A look back at the 2006 release, Sonic Riders. A very polarizing things, we look at what the game excelled at, while noting how some of the flaws may have led the game to be overlooked.
Secrets of Rætikon Preview – Fly Like a Bird, Sting Like a Bee
Secrets of Rætikon is a game that grew from a discussion about flying in dreams. You play as a bird… thing as you swoop around the Alps, interacting with the not-always-peaceful inhabitants and exploring the apparent remains of an ancient civilization. Honestly, I tend to be skeptical of games that try to capture some kind of feeling or atmosphere, but Rætikon really did it for me. Flying is very smooth and particularly natural with a controller, and the ability to dive down and glide through wind currents really lets you zoom across the screen. The world is built fantastically, and there’s a lot of wildlife to ‘play’ with, whether it’s reuniting lost bunny lovers or running from the cute kitty that’s trying to bat you like a hanging Christmas bauble. You constantly swap between a proud majestic bird that reigns over the smaller critters to a vulnerable animal that is harassed by the bigger ones. It’s the little things like the glaring light as you reach the top of a mountain that really add to the immersion.
Likely one of the main reasons that many people are interested in the game are the gorgeous graphics. Everything is simplistic, yet beautiful, as everything from the winding mountains to the colorful animals are made purely out of triangles. It’s pretty consistent throughout, and there’s always a new environment or animal to look at to keep your sense of wonder going until the very end.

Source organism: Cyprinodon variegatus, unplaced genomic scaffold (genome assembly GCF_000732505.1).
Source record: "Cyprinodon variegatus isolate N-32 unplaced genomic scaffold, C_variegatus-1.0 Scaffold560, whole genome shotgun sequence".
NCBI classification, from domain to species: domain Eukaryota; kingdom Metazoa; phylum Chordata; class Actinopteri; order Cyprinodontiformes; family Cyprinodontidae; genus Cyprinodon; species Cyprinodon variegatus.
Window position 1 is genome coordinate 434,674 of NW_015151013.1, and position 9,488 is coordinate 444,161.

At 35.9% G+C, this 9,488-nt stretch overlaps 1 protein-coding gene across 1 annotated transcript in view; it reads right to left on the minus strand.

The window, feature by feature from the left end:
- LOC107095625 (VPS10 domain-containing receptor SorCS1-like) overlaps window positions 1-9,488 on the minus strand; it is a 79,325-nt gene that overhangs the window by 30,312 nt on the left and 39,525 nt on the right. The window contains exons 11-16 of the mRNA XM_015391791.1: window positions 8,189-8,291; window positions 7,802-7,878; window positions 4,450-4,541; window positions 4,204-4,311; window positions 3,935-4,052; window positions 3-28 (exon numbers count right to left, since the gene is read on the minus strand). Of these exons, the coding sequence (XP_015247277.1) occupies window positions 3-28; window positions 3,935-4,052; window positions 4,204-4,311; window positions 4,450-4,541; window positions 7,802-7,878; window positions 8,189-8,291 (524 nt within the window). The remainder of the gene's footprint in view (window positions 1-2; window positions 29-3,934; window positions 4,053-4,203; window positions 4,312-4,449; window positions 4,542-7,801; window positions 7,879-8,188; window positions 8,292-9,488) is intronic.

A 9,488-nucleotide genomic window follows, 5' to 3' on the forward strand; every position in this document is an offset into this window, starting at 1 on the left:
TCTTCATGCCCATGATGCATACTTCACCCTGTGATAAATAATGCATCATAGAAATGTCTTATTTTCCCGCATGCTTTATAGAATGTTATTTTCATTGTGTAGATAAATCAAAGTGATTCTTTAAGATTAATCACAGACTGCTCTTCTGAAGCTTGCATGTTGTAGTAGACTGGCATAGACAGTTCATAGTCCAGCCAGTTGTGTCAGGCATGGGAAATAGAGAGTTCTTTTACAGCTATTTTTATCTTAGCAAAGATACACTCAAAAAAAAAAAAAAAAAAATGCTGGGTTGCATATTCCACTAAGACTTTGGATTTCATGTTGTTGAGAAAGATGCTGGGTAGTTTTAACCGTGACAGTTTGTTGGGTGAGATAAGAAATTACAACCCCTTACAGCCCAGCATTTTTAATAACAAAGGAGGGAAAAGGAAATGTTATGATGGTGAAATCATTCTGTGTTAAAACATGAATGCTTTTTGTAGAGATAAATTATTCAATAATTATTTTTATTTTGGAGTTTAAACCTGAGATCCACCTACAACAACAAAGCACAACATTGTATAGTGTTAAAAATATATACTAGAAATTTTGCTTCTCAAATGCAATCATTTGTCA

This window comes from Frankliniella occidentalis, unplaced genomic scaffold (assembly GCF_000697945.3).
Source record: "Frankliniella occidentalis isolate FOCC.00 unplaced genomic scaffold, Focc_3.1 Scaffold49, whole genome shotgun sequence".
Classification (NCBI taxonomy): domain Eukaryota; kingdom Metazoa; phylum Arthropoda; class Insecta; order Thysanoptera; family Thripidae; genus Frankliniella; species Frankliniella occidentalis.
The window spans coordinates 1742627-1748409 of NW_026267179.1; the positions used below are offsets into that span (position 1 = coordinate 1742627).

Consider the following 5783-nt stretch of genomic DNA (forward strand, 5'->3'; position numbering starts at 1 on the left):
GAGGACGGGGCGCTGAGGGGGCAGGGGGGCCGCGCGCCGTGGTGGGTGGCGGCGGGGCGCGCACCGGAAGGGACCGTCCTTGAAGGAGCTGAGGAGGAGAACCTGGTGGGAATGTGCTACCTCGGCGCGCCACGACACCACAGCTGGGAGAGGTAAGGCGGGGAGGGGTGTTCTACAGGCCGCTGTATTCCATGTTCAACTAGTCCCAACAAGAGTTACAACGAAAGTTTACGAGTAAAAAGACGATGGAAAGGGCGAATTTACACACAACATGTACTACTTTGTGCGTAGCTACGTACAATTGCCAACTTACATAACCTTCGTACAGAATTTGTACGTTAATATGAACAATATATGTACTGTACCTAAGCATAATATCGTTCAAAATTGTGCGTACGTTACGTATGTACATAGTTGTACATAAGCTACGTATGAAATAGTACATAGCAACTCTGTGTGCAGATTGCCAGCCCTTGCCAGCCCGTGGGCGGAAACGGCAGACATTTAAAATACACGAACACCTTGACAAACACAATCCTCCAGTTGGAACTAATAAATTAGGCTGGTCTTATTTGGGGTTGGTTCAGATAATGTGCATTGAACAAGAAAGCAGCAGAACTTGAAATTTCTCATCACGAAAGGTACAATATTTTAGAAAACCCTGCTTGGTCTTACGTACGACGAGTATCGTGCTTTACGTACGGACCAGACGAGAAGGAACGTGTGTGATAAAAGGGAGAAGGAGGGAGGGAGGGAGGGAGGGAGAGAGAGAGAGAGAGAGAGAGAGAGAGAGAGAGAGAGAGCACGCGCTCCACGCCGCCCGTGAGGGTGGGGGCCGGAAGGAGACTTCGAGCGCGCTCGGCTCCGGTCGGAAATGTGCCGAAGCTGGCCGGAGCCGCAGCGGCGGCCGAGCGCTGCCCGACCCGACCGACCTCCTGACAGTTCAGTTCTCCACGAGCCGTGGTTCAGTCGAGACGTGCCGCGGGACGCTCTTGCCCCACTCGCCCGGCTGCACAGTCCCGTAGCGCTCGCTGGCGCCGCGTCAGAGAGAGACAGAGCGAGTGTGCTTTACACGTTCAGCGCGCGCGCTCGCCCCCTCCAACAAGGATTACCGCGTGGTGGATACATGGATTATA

There are some puzzles scattered around, but it’s primarily an exploration game. You collect ‘slivers’ as you fly about and interact with the environment which you can use to activate some of the old ruins, and you often have to put together statues using pieces that you find in the area – but there’s nothing particularly brainteasing to do. It spices up a little towards the end of the game as the environment turns against you, but it’s overall a little on the short side and therefore kind of ends quickly after it takes off. It’s not that big of a deal as long as you take the game as an ‘experience’ and think of the puzzles as little bonuses that add some direction to what you’re doing. The combat is in a similar vein – you can’t attack directly, but there are some ways to damage the enemies that are harassing you. It’s rarely the best option though, and you can go through the game as a pacifist quite easily.
While the game is fairly solid so far, there are a few annoyances I found throughout. Mainly, every time you find one of the magical relics, you have to run it all the way back to start where you store them. It’s not really that far to go each time, but there isn’t a mini map and there are a couple of areas where you can end up running in circles for a while before you find the way out each time, and there’s the odd tunnel that you can’t always find because it blends into the background. Not to mention that there are some annoying creatures dotted around to harass you that, while a novel experience the first time, become quite annoying on your fifth journey back whilst dragging a big rock with you.
All in all, it is in beta, so everything is subject to change. There are a couple of areas that are still empty but overall the game is quite polished. Even for a finished game the flaws are fairly insignificant, so it can only go up from there (hopefully)! If you’re interested in the game you can get access to the current beta version, of course with the final game when it’s available, for a minimum of $10 on their Indiegogo campain.